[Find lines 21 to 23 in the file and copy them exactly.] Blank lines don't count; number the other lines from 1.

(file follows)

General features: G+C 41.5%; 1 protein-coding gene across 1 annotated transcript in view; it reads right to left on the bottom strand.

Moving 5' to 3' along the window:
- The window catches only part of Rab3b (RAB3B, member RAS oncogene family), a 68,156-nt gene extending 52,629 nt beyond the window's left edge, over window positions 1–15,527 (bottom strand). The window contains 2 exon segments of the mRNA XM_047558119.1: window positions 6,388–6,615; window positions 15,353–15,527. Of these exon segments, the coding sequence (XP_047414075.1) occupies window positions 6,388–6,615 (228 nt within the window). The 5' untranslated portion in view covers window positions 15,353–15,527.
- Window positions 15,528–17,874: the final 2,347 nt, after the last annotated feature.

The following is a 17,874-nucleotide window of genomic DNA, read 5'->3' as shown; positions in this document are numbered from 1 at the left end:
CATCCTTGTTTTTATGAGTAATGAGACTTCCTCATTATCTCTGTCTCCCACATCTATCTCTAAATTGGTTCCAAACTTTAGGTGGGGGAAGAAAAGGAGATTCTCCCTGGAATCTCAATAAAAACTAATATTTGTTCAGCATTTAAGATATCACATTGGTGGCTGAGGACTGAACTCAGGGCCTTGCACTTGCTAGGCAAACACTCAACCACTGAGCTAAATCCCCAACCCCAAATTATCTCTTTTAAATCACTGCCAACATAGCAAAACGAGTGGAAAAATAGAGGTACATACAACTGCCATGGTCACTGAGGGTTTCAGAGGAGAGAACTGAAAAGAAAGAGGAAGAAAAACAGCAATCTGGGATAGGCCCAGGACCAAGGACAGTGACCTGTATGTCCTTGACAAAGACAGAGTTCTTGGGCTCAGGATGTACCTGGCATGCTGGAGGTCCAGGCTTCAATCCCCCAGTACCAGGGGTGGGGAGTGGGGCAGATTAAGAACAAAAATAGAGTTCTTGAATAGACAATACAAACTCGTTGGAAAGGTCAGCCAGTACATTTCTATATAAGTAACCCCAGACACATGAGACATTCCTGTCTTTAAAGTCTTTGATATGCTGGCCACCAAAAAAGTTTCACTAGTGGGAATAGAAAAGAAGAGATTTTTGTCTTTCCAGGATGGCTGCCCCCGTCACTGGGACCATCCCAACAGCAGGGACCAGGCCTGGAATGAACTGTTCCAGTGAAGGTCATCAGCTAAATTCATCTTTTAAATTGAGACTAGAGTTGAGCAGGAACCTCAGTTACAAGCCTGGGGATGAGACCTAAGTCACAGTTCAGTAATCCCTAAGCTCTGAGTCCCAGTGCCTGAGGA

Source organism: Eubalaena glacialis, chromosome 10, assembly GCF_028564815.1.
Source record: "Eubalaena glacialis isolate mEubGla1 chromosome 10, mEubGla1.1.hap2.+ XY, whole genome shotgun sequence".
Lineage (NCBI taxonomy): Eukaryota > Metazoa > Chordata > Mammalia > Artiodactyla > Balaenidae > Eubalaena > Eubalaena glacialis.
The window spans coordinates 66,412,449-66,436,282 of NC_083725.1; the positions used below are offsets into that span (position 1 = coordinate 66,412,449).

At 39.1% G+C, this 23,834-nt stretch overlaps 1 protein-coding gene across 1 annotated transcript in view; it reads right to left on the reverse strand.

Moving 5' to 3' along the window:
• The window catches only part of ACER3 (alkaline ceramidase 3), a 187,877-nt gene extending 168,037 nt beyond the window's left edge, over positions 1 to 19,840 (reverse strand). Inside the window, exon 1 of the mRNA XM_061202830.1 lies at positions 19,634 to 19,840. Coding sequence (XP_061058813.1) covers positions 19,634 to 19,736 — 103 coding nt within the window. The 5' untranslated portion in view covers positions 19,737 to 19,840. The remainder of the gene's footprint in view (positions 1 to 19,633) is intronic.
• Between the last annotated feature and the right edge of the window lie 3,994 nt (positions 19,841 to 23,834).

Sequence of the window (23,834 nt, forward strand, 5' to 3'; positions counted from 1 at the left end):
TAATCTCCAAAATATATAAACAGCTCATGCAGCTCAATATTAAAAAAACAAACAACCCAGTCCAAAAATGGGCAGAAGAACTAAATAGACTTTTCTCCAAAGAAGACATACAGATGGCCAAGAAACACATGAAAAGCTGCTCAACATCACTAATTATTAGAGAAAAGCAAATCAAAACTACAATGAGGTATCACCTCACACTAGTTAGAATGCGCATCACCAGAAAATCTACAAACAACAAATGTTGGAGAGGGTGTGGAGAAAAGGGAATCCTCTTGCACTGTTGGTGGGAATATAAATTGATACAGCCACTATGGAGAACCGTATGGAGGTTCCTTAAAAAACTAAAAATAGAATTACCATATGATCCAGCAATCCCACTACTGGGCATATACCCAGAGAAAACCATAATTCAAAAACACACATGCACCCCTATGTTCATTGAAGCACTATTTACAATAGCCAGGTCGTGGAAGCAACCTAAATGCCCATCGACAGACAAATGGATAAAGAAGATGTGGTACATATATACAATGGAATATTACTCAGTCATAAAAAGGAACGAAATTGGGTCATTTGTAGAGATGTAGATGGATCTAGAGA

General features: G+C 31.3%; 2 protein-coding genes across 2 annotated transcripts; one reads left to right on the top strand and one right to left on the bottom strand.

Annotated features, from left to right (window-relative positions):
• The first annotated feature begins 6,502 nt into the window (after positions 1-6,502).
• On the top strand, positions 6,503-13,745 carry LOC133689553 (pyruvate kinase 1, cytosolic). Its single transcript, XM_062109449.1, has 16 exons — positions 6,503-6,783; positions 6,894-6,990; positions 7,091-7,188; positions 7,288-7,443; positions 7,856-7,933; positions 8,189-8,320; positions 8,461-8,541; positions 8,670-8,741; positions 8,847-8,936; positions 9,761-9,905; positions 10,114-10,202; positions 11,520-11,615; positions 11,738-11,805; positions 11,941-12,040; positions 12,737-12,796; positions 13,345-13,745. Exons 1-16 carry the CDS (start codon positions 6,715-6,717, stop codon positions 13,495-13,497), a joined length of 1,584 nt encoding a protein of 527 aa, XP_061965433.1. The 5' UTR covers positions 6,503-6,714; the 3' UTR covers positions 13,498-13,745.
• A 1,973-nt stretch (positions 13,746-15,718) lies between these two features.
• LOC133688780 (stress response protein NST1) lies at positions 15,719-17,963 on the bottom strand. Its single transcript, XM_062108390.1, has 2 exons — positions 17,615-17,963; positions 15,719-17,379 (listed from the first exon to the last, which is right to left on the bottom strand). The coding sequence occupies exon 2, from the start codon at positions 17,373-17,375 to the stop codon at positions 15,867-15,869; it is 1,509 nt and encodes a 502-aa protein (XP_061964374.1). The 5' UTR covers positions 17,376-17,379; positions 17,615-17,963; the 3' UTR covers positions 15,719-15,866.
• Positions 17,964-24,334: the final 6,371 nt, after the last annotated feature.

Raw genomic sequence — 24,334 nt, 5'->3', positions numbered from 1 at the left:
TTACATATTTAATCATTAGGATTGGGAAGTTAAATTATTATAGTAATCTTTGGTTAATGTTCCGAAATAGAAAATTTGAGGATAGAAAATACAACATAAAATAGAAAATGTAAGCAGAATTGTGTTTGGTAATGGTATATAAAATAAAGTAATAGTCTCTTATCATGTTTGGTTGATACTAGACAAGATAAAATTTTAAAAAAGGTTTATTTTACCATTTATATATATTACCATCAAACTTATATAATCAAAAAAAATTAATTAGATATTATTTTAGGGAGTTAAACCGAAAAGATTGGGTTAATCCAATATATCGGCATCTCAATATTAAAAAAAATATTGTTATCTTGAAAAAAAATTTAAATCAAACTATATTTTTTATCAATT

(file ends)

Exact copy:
• A 1,973-nt stretch (positions 13,746-15,718) lies between these two features.
• LOC133688780 (stress response protein NST1) lies at positions 15,719-17,963 on the bottom strand. Its single transcript, XM_062108390.1, has 2 exons — positions 17,615-17,963; positions 15,719-17,379 (listed from the first exon to the last, which is right to left on the bottom strand). The coding sequence occupies exon 2, from the start codon at positions 17,373-17,375 to the stop codon at positions 15,867-15,869; it is 1,509 nt and encodes a 502-aa protein (XP_061964374.1). The 5' UTR covers positions 17,376-17,379; positions 17,615-17,963; the 3' UTR covers positions 15,719-15,866.
• Positions 17,964-24,334: the final 6,371 nt, after the last annotated feature.